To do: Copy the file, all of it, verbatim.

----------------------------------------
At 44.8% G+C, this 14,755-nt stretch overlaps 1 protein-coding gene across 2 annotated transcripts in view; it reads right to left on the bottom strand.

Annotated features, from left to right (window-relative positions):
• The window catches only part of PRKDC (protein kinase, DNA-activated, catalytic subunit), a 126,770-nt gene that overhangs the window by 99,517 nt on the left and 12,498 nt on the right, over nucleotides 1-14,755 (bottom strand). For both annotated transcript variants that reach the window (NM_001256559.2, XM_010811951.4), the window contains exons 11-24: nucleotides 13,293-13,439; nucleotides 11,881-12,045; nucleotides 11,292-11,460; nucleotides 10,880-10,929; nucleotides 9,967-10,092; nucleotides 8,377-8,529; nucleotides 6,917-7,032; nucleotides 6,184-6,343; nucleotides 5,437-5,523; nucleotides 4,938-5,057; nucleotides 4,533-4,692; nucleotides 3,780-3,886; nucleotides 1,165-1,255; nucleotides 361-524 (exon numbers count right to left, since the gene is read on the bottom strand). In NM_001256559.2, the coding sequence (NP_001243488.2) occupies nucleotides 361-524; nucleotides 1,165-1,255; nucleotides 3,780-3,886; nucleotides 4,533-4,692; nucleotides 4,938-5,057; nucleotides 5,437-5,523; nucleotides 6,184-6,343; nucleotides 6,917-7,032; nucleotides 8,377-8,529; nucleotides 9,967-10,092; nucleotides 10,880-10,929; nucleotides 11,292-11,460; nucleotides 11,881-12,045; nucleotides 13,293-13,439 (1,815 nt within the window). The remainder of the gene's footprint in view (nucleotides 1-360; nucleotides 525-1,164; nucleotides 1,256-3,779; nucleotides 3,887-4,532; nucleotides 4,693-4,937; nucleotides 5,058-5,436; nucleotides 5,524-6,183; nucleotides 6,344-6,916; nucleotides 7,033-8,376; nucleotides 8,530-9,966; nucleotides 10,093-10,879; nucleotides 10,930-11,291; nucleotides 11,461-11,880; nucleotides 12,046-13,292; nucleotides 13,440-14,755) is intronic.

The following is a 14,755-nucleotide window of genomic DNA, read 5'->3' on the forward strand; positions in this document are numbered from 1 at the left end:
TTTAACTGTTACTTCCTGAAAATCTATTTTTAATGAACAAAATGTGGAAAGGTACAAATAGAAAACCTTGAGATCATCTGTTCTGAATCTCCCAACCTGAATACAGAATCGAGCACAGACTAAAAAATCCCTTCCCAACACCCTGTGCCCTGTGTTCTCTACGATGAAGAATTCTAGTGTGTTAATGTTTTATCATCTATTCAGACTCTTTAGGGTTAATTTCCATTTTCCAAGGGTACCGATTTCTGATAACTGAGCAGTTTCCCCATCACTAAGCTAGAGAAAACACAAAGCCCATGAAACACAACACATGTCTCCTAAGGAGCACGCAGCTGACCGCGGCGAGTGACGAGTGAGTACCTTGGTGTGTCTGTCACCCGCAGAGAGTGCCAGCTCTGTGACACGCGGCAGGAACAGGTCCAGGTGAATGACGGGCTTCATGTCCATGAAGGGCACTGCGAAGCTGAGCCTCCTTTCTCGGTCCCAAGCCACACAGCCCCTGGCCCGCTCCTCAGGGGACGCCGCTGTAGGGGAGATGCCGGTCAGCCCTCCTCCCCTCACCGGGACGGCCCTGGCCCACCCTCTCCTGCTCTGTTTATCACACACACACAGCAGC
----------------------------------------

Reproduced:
At 44.8% G+C, this 14,755-nt stretch overlaps 1 protein-coding gene across 2 annotated transcripts in view; it reads right to left on the bottom strand.

Annotated features, from left to right (window-relative positions):
• The window catches only part of PRKDC (protein kinase, DNA-activated, catalytic subunit), a 126,770-nt gene that overhangs the window by 99,517 nt on the left and 12,498 nt on the right, over nucleotides 1-14,755 (bottom strand). For both annotated transcript variants that reach the window (NM_001256559.2, XM_010811951.4), the window contains exons 11-24: nucleotides 13,293-13,439; nucleotides 11,881-12,045; nucleotides 11,292-11,460; nucleotides 10,880-10,929; nucleotides 9,967-10,092; nucleotides 8,377-8,529; nucleotides 6,917-7,032; nucleotides 6,184-6,343; nucleotides 5,437-5,523; nucleotides 4,938-5,057; nucleotides 4,533-4,692; nucleotides 3,780-3,886; nucleotides 1,165-1,255; nucleotides 361-524 (exon numbers count right to left, since the gene is read on the bottom strand). In NM_001256559.2, the coding sequence (NP_001243488.2) occupies nucleotides 361-524; nucleotides 1,165-1,255; nucleotides 3,780-3,886; nucleotides 4,533-4,692; nucleotides 4,938-5,057; nucleotides 5,437-5,523; nucleotides 6,184-6,343; nucleotides 6,917-7,032; nucleotides 8,377-8,529; nucleotides 9,967-10,092; nucleotides 10,880-10,929; nucleotides 11,292-11,460; nucleotides 11,881-12,045; nucleotides 13,293-13,439 (1,815 nt within the window). The remainder of the gene's footprint in view (nucleotides 1-360; nucleotides 525-1,164; nucleotides 1,256-3,779; nucleotides 3,887-4,532; nucleotides 4,693-4,937; nucleotides 5,058-5,436; nucleotides 5,524-6,183; nucleotides 6,344-6,916; nucleotides 7,033-8,376; nucleotides 8,530-9,966; nucleotides 10,093-10,879; nucleotides 10,930-11,291; nucleotides 11,461-11,880; nucleotides 12,046-13,292; nucleotides 13,440-14,755) is intronic.

The following is a 14,755-nucleotide window of genomic DNA, read 5'->3' on the forward strand; positions in this document are numbered from 1 at the left end:
TTTAACTGTTACTTCCTGAAAATCTATTTTTAATGAACAAAATGTGGAAAGGTACAAATAGAAAACCTTGAGATCATCTGTTCTGAATCTCCCAACCTGAATACAGAATCGAGCACAGACTAAAAAATCCCTTCCCAACACCCTGTGCCCTGTGTTCTCTACGATGAAGAATTCTAGTGTGTTAATGTTTTATCATCTATTCAGACTCTTTAGGGTTAATTTCCATTTTCCAAGGGTACCGATTTCTGATAACTGAGCAGTTTCCCCATCACTAAGCTAGAGAAAACACAAAGCCCATGAAACACAACACATGTCTCCTAAGGAGCACGCAGCTGACCGCGGCGAGTGACGAGTGAGTACCTTGGTGTGTCTGTCACCCGCAGAGAGTGCCAGCTCTGTGACACGCGGCAGGAACAGGTCCAGGTGAATGACGGGCTTCATGTCCATGAAGGGCACTGCGAAGCTGAGCCTCCTTTCTCGGTCCCAAGCCACACAGCCCCTGGCCCGCTCCTCAGGGGACGCCGCTGTAGGGGAGATGCCGGTCAGCCCTCCTCCCCTCACCGGGACGGCCCTGGCCCACCCTCTCCTGCTCTGTTTATCACACACACACAGCAGC